• 2014: Nalanda University (also known as Nalanda International University) is a newly established university located in Rajgir, near Nalanda, Bihar, India. It has been established in a bid to revive the ancient seat of learning. The university has acquired 455 acres of land for its campus and has been allotted ₹2727 crores (around $454M) by the Indian government.[27] It is also being funded by the governments of China, Singapore, Australia, Thailand, and others.[28]

See also


    • 411-400: Paul Dundas: "[...], as is now almost universally accepted by informed Indological scholarship, a re-examination of early Buddhist historical material, [...], necessitates a redating of the Buddha's death to between 411 and 400 BCE, [...]" —Paul Dundas, The Jains, 2nd edition, (Routledge, 2001).[web 1]
    • 405: Richard Gombrich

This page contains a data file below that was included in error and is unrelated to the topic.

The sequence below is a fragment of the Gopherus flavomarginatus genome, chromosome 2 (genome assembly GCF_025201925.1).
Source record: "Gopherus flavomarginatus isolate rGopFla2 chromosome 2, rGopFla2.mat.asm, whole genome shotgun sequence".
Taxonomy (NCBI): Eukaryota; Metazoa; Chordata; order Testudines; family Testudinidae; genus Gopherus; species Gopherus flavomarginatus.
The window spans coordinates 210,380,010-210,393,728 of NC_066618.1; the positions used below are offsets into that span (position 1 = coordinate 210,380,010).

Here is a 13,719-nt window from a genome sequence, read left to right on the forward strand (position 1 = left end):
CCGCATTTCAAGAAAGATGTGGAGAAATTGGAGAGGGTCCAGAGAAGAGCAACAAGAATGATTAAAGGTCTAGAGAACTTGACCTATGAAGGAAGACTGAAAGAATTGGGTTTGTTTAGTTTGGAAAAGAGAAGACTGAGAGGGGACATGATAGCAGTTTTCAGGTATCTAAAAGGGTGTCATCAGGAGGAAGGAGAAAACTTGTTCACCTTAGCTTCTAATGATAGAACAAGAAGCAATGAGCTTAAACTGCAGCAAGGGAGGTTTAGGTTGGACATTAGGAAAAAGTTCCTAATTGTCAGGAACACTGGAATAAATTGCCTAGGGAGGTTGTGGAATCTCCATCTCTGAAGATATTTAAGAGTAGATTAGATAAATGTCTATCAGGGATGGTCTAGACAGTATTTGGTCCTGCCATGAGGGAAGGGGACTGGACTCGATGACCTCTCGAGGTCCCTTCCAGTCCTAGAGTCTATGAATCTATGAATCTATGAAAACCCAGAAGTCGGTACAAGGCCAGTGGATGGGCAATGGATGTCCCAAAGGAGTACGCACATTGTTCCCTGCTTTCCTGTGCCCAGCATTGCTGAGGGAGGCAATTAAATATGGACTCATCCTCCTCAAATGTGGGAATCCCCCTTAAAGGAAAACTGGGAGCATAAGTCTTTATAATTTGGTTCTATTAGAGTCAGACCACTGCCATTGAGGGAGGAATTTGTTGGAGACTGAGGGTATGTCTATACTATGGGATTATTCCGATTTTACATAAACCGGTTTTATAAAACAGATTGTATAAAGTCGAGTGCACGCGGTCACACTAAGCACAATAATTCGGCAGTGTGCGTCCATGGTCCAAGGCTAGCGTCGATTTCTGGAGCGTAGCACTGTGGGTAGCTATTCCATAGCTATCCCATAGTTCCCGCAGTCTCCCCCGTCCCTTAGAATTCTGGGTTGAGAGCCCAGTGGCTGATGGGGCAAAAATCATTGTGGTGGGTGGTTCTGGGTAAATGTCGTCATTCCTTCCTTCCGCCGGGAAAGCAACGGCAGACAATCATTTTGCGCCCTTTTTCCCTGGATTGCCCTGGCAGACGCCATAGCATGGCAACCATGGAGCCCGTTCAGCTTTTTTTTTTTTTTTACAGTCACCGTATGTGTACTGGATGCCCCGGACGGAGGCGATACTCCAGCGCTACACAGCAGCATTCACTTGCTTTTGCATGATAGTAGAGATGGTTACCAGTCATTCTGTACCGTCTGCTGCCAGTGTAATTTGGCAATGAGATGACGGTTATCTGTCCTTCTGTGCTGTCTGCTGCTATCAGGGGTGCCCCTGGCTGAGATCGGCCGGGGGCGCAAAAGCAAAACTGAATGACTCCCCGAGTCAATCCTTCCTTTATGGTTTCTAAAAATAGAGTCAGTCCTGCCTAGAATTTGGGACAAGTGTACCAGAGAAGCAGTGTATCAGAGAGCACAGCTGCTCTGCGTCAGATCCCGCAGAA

• Richard Gombrich (1992), Dating the Buddha: a red herring revealed. In: Heinz Bechert, editor, The Dating of the Historical Buddha / Die Datierung des historischen Buddha, Part 2 (Symposien zur Buddhismus forschung, IV, 2), Gottingen: Vandenhoeck and Ruprecht, 1992, pp. 237-59. See also [1] & [2]
      • Richard Gombrich (2000), Discovering the Buddha's date. In: Lakshman S. Perera (ed.), Buddhism for the New
    Millennium. London: World Buddhist Foundation, 2000, pp. 9-25.
    • Around 400: See the consensus in the essays by leading scholars in The Date of the Historical Śākyamuni Buddha (2003) Edited by A. K. Narain. B. R. Publishing Corporation, New Delhi. ISBN 81-7646-353-1.
    • According to Pali scholar K. R. Norman, a life span for the Buddha of c. 480 to 400 BCE (and his teaching period roughly from c. 445 to 400 BCE) "fits the archaeological evidence better".[4]